The Scots were on the brink of winning their first Test in eight matches against France when New Zealand referee Chris Pollock awarded a debatable penalty in front of the posts as the ball came out from a ruck.
Replacement Jean-Marc Doussain made sure of the kick and there was barely any time left for Scotland to mount a comeback.
Victory — France's first away from home in the Six Nations since winning at Murrayfield two years ago — left Philippe Saint-Andre's side in with a shout of a winner-takes-all title clash with Ireland in Paris next week.
"We take the win, I think," Saint-Andre told the BBC as he acknowledged France's good fortune.
"Fair play to Scotland, they play very well with a lot of spirit. They scored two good tries. Our discipline was good and at the end we managed to win but I can't say it was our best game.
"But that is three wins in four and we'll prepare for a big game against Ireland."
An entertaining first half ended with Scotland 14-9 in front after Stuart Hogg and Tommy Seymour scored tries converted by Greig Laidlaw, with recalled scrum-half Maxime Machenaud kicking three penalties for the visitors.
France wing Yoann Huget's converted intercept try early in the second half saw the French go 16-14 in front and threatened to knock the wind out of Scotland's sails.
But with fly-half Duncan Weir, whose last minute drop-goal secured a 21-20 win away to Italy, landing a key penalty after throwing the poor pass that led to Huget's try, Scotland had a one-point lead heading into the final quarter.
Impressive Scotland No 8 David Denton made no attempt to hide his anguish, saying: "This is one of most disappointing days I've had in a Scotland jersey.
"We were very unlucky at the end there. We did really well, the front row in particular, against a French side who came here to beat us up at the set piece but we dominated the game."
Scotland coach Scott Johnson recalled captain Kelly Brown in one of three changes to the pack.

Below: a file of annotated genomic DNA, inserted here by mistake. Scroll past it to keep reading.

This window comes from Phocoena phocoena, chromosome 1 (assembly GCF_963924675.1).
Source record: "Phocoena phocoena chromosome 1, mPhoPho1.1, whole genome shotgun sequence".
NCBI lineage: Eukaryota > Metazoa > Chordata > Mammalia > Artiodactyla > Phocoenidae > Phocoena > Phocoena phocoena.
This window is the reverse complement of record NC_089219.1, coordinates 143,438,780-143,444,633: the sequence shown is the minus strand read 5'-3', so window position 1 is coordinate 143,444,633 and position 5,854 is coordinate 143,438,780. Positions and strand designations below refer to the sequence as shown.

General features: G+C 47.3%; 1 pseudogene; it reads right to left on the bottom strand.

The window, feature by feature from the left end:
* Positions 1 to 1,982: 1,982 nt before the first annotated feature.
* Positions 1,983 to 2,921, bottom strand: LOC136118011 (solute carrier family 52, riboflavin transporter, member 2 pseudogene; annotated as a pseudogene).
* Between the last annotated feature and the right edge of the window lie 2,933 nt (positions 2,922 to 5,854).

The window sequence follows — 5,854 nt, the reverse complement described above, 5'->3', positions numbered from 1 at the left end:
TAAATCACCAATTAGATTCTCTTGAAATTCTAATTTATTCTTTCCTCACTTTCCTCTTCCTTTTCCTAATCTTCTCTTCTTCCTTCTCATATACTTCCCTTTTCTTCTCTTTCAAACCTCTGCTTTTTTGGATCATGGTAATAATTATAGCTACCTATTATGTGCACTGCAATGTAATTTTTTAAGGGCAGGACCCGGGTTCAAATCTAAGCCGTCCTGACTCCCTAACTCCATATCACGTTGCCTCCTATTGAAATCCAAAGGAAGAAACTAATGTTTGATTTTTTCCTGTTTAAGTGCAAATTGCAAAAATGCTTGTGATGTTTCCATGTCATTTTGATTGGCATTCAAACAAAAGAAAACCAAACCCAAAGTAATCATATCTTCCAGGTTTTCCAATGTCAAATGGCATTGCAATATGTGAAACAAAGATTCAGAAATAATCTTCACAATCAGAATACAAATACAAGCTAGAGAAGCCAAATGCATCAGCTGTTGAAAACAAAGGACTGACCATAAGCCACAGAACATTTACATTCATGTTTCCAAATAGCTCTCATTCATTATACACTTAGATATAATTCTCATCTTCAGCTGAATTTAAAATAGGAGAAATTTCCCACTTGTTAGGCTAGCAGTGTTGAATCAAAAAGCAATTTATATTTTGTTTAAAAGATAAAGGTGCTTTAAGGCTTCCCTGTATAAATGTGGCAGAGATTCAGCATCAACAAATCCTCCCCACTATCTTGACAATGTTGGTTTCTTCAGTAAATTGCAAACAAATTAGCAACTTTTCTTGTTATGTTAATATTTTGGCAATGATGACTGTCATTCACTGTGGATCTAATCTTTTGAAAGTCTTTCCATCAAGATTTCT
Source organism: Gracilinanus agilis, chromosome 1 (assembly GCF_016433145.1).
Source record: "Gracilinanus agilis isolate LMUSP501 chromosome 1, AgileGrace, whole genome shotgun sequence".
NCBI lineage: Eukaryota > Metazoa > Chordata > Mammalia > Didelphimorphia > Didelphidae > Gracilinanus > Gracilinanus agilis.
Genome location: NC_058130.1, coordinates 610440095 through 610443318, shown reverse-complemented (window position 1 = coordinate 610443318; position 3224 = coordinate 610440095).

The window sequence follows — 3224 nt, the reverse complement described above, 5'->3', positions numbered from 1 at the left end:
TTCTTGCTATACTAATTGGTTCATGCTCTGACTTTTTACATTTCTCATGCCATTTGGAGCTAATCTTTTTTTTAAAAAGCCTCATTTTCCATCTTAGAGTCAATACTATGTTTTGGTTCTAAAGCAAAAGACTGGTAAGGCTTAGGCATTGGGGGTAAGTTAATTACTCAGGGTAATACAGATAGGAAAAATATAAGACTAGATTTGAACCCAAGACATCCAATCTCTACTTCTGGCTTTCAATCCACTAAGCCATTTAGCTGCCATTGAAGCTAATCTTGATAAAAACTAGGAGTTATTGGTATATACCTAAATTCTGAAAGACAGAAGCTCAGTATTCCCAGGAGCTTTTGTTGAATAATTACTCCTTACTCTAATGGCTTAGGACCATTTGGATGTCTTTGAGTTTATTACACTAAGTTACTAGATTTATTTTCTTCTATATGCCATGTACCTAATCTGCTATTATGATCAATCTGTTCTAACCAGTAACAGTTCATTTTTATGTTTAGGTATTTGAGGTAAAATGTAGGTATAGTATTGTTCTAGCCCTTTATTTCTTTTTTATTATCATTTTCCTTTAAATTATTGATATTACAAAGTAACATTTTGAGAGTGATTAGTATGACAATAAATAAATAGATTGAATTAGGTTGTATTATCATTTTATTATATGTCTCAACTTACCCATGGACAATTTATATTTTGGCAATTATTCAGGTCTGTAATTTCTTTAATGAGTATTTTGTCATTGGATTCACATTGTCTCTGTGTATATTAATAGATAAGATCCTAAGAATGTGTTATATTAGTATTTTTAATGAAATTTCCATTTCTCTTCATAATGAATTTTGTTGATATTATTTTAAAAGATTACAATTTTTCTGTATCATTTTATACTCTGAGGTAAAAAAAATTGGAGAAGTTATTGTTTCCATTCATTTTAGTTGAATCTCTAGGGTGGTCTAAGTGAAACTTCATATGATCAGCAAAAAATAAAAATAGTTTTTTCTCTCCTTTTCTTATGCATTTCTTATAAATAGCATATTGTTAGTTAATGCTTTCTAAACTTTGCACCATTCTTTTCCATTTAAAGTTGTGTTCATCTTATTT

Brown replaced Glasgow's Chris Fusaro, while Geoff Cross and Denton recalled as well.
France kicked-off with a side showing seven changes to the one thrashed 26-7 by champions Wales last time out.
The very first scrum of the match saw France force a penalty which Machenaud kicked.
Eight minutes later good work by centres Maxime Mermoz and Mathieu Bastareaud took France to within sight of the try-line and Scotland were fortunate not to be a man down when they deliberately killed the ball in front of their posts.
Machenaud made no mistake and France were 6-0 in front.
But two minutes later Scotland took the lead. Laidlaw put up a clever high kick over the try-line which Huget failed to catch under pressure from Scotland counterpart Sean Lamont.
But full-back Hogg, following up, touched down and Pollock, after consulting the television match official, awarded the try.
Another Machenaud penalty took France 9-7 in front only for Scotland, on a Murrayfield pitch still disfigured by a parasitic infection, to regain the lead with a well-worked try as centre Matt Scott's delightful inside pass released wing Seymour to score.
Shortly before half-time France full-back Brice Dulin ran the ball out from under his own posts only for skipper Pascal Pape to cut short an enterprising move with a knock-on.
There was still time for France to be awarded another penalty but this time Machenaud missed.
Scotland started the second half on the attack only for Huget to intercept a 'telegraphed' looping pass from Weir, intended for Dunbar, and sprint some 90 metres for a try under the posts.
Laidlaw missed with a 45-metre penalty before Weir took over kicking and his 42-metre attempt put Scotland 17-16 in front.
And with six minutes remaining, the Scottish front row won another scrum penalty only for Weir's 44-metre kick to lack both distance and direction before France's late breakthrough.